I'm a creature of habit. If something works for me, I don't really change it. It's the same across the board, from the type of pizza I eat to the clothes I wear. If it works, why try to fix it?
But my habits have their downside. When it comes to MLB 2K12 and the franchise's previous installments, I found out I tend to telegraph my throws. When I'm in a pitcher's count, usually a 1-2, I tend to serve up fastballs right on the batter's hands. I like to throw my sliders low and inside. I'm not afraid to throw a circle change into the dirt.
As much as my fellow humans have allowed me to get away with these practices, MLB 2K12's AI refused to cut me any slack. 2K's latest baseball simulation wants to make me a better pitcher.
The classroom takes place on the mound in real-time, through a series of visual cues and comments from the game's commentators. If I'm overusing my fastball, MLB 2K12 tells me batters are looking for the pitch, and its effectiveness rating drops. A visual filter that changes from green to yellow to red provides clear indication of my erroneous reliance on any given pitch.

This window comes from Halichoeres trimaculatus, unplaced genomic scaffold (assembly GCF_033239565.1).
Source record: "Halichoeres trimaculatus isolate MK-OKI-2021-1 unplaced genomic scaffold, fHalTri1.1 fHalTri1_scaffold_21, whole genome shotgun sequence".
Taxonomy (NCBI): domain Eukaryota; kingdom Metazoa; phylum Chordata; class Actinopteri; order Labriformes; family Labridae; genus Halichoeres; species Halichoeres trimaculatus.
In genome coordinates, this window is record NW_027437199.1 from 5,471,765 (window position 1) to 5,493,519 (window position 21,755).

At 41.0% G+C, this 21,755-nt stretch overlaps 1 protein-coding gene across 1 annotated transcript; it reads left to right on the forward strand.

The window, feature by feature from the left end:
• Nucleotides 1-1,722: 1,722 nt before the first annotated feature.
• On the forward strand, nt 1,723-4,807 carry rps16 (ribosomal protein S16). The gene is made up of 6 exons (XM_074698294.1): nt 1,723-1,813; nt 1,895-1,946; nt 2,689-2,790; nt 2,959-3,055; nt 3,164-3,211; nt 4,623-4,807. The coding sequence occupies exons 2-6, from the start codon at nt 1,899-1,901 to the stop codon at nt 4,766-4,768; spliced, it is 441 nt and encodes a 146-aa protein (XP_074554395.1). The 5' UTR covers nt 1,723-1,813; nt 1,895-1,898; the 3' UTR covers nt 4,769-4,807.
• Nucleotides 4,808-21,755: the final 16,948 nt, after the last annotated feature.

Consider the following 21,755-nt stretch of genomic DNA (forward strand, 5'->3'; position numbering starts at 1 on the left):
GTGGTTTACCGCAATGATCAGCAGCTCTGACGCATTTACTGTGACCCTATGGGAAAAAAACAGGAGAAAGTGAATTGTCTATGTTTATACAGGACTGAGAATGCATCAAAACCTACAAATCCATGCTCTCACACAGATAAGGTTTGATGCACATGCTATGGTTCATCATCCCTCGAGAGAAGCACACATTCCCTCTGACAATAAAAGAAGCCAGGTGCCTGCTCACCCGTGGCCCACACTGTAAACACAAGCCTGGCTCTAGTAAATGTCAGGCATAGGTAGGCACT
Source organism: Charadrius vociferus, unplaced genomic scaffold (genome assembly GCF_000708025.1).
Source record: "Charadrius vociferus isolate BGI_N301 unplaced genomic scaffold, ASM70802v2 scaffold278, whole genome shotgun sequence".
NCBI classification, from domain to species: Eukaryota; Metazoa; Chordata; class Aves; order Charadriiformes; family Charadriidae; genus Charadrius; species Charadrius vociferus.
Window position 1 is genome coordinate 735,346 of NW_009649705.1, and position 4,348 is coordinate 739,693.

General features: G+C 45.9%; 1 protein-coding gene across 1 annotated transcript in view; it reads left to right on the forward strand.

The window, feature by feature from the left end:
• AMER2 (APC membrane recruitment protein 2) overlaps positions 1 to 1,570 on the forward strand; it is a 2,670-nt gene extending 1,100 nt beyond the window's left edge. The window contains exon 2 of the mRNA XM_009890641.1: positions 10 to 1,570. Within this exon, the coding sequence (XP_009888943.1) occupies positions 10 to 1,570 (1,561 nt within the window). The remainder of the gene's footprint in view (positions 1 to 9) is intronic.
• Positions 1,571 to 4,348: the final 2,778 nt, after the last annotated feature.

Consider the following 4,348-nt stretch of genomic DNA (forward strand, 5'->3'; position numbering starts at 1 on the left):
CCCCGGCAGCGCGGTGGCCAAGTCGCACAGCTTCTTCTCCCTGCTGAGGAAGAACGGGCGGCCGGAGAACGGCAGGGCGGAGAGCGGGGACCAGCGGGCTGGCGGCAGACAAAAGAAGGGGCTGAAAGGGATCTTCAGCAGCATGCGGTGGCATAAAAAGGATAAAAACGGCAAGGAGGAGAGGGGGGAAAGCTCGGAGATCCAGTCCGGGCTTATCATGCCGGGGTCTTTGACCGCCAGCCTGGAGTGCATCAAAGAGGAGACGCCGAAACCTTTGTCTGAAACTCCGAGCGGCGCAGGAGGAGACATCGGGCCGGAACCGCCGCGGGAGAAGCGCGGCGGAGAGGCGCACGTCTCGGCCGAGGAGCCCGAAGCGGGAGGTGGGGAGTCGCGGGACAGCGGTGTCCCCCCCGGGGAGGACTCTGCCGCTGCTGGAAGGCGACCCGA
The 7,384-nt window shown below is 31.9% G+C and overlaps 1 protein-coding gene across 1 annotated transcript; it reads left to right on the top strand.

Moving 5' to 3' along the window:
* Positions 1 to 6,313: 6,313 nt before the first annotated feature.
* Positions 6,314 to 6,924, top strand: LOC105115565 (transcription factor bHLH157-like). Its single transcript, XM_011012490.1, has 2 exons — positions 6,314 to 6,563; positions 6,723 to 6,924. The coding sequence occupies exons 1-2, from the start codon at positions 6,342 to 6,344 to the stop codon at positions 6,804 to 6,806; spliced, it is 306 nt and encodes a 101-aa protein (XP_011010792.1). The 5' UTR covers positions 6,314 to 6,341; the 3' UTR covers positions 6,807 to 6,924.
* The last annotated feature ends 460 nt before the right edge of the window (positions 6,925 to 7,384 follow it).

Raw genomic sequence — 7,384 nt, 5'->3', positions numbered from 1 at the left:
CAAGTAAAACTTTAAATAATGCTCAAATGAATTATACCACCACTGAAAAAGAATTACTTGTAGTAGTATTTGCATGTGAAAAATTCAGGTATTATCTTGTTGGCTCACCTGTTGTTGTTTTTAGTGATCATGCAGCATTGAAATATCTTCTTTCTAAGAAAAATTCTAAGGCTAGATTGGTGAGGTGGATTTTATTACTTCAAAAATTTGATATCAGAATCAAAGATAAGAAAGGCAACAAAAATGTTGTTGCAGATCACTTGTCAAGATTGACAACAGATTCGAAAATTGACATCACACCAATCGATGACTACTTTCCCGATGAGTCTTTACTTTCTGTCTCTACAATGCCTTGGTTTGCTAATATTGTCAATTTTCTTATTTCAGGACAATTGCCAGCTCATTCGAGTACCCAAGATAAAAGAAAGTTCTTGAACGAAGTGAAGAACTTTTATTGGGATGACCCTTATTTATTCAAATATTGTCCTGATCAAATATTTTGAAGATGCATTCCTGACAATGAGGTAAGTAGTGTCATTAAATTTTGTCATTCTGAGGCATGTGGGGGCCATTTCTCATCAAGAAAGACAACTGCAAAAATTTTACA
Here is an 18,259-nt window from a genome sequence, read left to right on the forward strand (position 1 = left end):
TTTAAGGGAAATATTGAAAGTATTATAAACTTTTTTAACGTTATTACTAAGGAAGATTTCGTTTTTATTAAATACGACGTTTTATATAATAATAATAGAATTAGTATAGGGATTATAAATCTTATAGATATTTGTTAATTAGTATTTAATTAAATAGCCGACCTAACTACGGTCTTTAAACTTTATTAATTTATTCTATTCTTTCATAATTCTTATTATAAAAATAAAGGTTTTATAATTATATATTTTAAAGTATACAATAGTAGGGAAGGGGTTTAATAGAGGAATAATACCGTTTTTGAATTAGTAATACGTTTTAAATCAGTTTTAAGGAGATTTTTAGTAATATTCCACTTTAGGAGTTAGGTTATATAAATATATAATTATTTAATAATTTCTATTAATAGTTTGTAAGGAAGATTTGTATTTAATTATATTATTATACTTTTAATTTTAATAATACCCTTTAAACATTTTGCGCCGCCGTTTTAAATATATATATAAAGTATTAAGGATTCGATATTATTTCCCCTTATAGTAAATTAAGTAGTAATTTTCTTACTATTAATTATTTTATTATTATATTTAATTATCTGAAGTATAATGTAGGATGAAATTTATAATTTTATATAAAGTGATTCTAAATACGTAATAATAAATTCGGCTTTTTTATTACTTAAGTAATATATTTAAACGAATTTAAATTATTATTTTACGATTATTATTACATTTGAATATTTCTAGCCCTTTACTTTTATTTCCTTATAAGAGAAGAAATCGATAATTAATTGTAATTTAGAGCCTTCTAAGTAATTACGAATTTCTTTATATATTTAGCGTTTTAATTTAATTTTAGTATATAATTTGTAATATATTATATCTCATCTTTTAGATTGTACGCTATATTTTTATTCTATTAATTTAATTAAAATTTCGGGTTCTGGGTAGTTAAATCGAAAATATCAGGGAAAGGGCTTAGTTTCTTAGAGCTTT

Improved graphical overlays also bombard virtual hurlers with more information than ever before, dissecting batter trends and success rates on certain pitch counts for any given hitter. It's empowering data that made me question every pitch before release, forcing me to rethink my whole approach.
Effort has also been made to make MLB 2K12 play more realistically. Not only have the game's physics been completely overhauled, but Detroit Tigers cover athlete Justin Verlander's influence in this year's product extends beyond his mug on the box art. According to 2K Sports, Verlander's pitching knowledge has caused some changes in what's possible when on the mound. For example, pitchers can no longer hang high curve balls and have them bite. In reality, it's impossible to throw a curve ball so high up and have it break dramatically. MLB 2K12 reflects this.
MLB 2K11 taught me I could get away with murder. MLB 2K12 taught me that isn't going to fly anymore.
MLB 2K12's new physics model is reflected in the batter's box, too. For one, it's much more difficult to bunt now -- players have to initiate the stance then use the left analog stick to move the bat to the ball. So now it's much more difficult to bunt down the line, let alone make contact, which should put an end to mechanic abuse. It took me two innings before I even connected with a bunt and even then the ball limply fell at the pitcher's feet.
I didn't have a lot of time to play with the new physics and mechanics, but my early taste was quite positive. Sports games are at an unprecedented level now. In the case of MLB 2K12, 2K looks to provide gamers with a visual and mechanical simulation of the sport, while teaching players the intricacies of America's pastime. MLB 2K11 taught me I could get away with murder. MLB 2K12 taught me that isn't going to fly anymore.
I've never been more excited to go back to school.